Give Rwanda custodianship of ICTR archives

The Open University of Tanzania, together with the East African Law Society, is organizing a consultative meeting on August 16-17, to discuss where the archives of the International Criminal Tribunal for Rwanda (ICTR) will be located after the tribunal winds up its activities in 2010.

The Open University of Tanzania, together with the East African Law Society, is organizing a consultative meeting on August 16-17, to discuss where the archives of the International Criminal Tribunal for Rwanda (ICTR) will be located after the tribunal winds up its activities in 2010.

Amongst the people expected to attend are law experts and legislators from East Africa and the world generally, archivists and curators, who will brainstorm where best to relocate the extensive tribunal’s archives, and send their recommendations to the Goldstone Committee that is chaired by Justice Richard Goldstone that was given the mandate to identify the final repository for the archives.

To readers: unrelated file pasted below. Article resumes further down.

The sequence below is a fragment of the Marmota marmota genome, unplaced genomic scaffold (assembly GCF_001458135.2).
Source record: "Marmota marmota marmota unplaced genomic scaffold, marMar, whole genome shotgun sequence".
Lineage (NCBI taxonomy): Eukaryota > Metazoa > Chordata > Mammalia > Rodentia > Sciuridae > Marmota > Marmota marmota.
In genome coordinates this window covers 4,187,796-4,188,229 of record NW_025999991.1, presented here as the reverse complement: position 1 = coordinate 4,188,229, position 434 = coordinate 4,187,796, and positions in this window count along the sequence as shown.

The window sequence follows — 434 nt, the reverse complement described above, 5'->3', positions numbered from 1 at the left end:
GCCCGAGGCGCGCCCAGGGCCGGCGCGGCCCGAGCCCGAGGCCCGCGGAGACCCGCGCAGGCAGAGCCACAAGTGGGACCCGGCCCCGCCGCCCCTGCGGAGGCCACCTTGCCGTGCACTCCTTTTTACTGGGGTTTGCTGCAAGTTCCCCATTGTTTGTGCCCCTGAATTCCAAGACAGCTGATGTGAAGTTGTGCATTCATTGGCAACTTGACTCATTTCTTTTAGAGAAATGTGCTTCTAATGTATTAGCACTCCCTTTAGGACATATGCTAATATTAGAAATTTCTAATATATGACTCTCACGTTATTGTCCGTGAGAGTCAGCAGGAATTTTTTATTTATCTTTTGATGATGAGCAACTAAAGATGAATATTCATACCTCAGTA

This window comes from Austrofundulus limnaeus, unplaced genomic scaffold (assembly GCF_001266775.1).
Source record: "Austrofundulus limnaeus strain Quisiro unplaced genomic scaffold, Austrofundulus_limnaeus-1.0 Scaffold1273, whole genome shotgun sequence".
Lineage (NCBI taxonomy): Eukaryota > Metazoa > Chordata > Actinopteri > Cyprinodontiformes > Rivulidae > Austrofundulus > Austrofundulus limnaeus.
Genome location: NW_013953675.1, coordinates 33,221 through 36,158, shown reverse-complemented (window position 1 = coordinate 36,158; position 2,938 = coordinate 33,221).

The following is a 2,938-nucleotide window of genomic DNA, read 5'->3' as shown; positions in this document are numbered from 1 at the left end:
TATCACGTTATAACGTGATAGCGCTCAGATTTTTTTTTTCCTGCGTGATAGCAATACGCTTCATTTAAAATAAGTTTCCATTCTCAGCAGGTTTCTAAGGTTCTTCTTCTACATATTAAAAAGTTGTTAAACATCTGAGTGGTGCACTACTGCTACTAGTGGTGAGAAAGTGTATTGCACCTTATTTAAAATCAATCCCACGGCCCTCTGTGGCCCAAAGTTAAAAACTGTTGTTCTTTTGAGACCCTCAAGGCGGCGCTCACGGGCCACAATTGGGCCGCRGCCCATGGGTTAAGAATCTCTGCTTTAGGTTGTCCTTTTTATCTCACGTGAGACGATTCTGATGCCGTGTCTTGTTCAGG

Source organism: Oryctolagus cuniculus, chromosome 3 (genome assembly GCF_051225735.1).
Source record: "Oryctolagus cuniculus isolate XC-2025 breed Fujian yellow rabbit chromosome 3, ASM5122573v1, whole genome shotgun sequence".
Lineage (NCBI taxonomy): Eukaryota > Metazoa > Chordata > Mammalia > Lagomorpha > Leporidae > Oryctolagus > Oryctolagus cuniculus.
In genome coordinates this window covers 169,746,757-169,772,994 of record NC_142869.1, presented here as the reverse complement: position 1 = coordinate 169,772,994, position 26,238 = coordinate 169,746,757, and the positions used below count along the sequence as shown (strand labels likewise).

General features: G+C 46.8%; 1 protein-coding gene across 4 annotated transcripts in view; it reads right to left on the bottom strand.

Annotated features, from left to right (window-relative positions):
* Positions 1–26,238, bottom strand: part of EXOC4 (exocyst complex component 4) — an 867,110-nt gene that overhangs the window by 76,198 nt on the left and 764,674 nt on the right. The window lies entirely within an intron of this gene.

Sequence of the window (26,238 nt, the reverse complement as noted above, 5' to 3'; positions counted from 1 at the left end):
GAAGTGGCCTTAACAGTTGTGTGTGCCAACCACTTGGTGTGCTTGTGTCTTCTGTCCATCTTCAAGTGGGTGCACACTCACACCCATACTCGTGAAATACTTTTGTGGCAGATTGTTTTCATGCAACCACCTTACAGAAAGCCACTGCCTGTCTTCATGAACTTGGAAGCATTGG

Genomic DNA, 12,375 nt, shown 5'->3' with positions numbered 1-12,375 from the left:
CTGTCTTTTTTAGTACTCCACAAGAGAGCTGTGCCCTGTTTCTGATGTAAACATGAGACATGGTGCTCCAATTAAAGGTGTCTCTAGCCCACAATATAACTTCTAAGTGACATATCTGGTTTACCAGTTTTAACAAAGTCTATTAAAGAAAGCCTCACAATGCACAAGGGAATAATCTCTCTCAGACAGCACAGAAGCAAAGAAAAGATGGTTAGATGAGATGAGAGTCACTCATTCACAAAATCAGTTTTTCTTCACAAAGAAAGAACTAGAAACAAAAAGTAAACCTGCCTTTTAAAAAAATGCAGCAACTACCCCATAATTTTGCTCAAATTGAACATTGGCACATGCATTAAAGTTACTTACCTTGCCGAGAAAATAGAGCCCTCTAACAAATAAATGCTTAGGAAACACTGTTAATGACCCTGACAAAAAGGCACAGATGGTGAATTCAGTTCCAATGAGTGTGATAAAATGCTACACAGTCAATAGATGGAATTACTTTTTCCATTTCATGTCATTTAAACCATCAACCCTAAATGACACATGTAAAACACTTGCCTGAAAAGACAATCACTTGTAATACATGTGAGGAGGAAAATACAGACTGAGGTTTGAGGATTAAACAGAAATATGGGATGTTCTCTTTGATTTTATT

One would have thought that it was pretty obvious where the archives should be sent; but it appears that nothing is as easy as it looks. For the conveners of the meeting, any place in Africa is good enough.

We say yes, but add that Rwanda is pretty much the best location the ICTR archives should be shipped.

Rwanda was the stage of the Genocide that precipitated the UN to set up a special court to try the perpetrators, most of whom are Rwandan, as were most of the victims.

The discussants should note clearly that the bulk of the contributions to the work of the court that makes up the whole of the archives, were from Rwanda. Many witnesses both for the prosecution and for the defence have been shunted to and from Rwanda, and no doubt the ICTR court proceedings are in a great part heard in Kinyarwanda, thereby negating any translations for the local people who would peruse these files were they to be brought to Rwanda.

These archives are a part of Rwandan history now, and so should be easily availed to Rwandans. They are as much a part of the country as are the Genocide sites and museums, even if their elaborate physical set-up was by the help of the United Nations.

It would create more impact for researchers about genocide to come to Rwanda to look over the archives, and while they are at it, visit the memorial sites and so have a more complete picture than they would get if the archives were located in another part of the world.

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